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Home / News and Insights / Insights / AI Bias: What is it and how can it be avoided?

The risk of bias in AI systems is widely recognised. Systems trained on biased data can reproduce that bias in their algorithms which creates unfair outcomes when those systems are used to make decisions.

Most approaches to testing for bias rely on access to demographic data about individual users. For example, to test whether a recruitment system unfairly disadvantages applicants in certain age groups you would need to know the age of applicants to test whether they correlate with unfavourable outcomes.

Accessing demographic data can be a challenge for developers. A recent report from the Centre for Data Ethics and Innovation (CDEI) highlights some innovative approaches, and the potential for a new ecosystem of solution providers to tackle that challenge in the UK. These include:

Data intermediaries

Data intermediaries are organisations that facilitate sharing demographic data. The CDEI report focuses on intermediaries that act as stewards of demographic data. These intermediaries could facilitate bias audits in a couple of ways:

  • they could provide a developer with access to demographic data about individuals in a controlled way, so it is only used for the bias audit; and
  • they could store users’ demographic data and conduct the bias audit themselves so that the AI developer only receives the results of the audit and never has access to the underlying demographic data. This provides an additional layer of privacy protection for individuals.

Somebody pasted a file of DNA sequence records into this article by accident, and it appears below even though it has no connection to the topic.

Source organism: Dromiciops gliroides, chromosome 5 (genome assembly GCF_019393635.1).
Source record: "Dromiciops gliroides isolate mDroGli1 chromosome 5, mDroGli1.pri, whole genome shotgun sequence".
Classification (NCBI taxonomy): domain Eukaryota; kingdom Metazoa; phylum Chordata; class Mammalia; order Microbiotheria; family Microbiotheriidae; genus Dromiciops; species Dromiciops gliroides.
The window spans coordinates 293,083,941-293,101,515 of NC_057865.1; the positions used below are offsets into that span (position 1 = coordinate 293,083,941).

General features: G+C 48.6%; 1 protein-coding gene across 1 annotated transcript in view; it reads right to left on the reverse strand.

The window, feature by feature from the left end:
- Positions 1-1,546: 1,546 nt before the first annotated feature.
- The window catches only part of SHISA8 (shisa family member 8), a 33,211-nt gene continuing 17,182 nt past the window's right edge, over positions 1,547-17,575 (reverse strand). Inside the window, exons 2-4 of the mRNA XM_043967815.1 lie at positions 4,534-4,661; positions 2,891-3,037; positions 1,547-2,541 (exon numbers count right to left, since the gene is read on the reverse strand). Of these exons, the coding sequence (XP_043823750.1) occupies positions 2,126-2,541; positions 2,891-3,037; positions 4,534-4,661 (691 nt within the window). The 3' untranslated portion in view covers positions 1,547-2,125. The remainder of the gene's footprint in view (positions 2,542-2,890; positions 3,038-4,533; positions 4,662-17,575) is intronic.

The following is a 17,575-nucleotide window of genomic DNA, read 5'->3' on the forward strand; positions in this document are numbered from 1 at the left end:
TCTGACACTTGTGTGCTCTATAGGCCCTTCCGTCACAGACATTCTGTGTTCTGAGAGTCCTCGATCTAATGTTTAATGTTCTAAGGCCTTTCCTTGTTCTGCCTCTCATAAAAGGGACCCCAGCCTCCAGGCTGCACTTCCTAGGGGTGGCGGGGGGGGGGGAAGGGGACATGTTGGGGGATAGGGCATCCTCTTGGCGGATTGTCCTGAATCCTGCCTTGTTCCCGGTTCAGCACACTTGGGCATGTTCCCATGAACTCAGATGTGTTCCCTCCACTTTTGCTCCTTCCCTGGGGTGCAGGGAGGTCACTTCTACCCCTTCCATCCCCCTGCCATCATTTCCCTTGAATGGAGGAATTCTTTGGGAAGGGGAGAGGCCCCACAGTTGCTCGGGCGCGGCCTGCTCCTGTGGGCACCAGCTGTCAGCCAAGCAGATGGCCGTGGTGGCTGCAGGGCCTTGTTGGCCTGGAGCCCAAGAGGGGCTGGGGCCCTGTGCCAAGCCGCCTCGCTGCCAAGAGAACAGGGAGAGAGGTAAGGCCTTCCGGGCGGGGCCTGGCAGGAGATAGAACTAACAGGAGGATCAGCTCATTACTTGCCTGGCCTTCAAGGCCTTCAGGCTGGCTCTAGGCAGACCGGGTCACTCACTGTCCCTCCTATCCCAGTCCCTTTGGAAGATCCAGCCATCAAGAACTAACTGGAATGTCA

The CDEI report identifies some real world examples of intermediaries along these lines, such as the ONS Secure Research Service and the US National Institute of Standards and Technology Face Recognition Vendor Test programme.

However, the report also notes a lack of organisations offering these kinds of data intermediary services. A market for these services has not yet developed in the UK, although the UK government has committed to support the development of an intermediary ecosystem.

Proxies for demographic data

When AI developers cannot access demographic data one solution is to use proxies instead. In short this means using existing data to infer demographic data. To give a basic example, a developer might use forename as a proxy for gender.

Inferring data raises its own ethical, legal and practical challenges. Accuracy of inferences is a particular concern. The CDEI report explores these challenges in detail but suggests that in certain circumstances, proxy data might be a viable solution for bias detection so long as robust safeguards and risk mitigations are in place. The report suggests that developers using proxy data should:

  • establish a strong use case for the use of proxies as opposed to direct demographic data;
  • select an appropriate proxy method, considering guidance from the Information Commissioner’s Office, the risk of model drift, and the feasibility of testing the accuracy of the method; and
  • implement robust safeguards and mitigations, for example measures to inform individuals about how their data will be used, and implementing privacy enhancing techniques.

The CDEI report notes that many of the most popular proxy methods and tools have been developed in the US. Developers in the UK thinking about using those tools will need to consider the different approach to data protection law here when evaluating those tools.

Future opportunities

As AI systems proliferate the need to test and mitigate their biases will only grow. Access to demographic data is a significant challenge in achieving that, but the challenge could be overcome if the UK creates the right regulatory and commercial environment. The CDEI report suggests that government recognises the opportunity to create an ecosystem of data intermediaries and similar services to meet this growing need.

Until that ecosystem is more developed collecting demographic data directly from individual users will often remain the best option. Data protection laws do not necessarily prevent that either; with the right compliance approach the law acts more like safety rails than a barrier to innovation.

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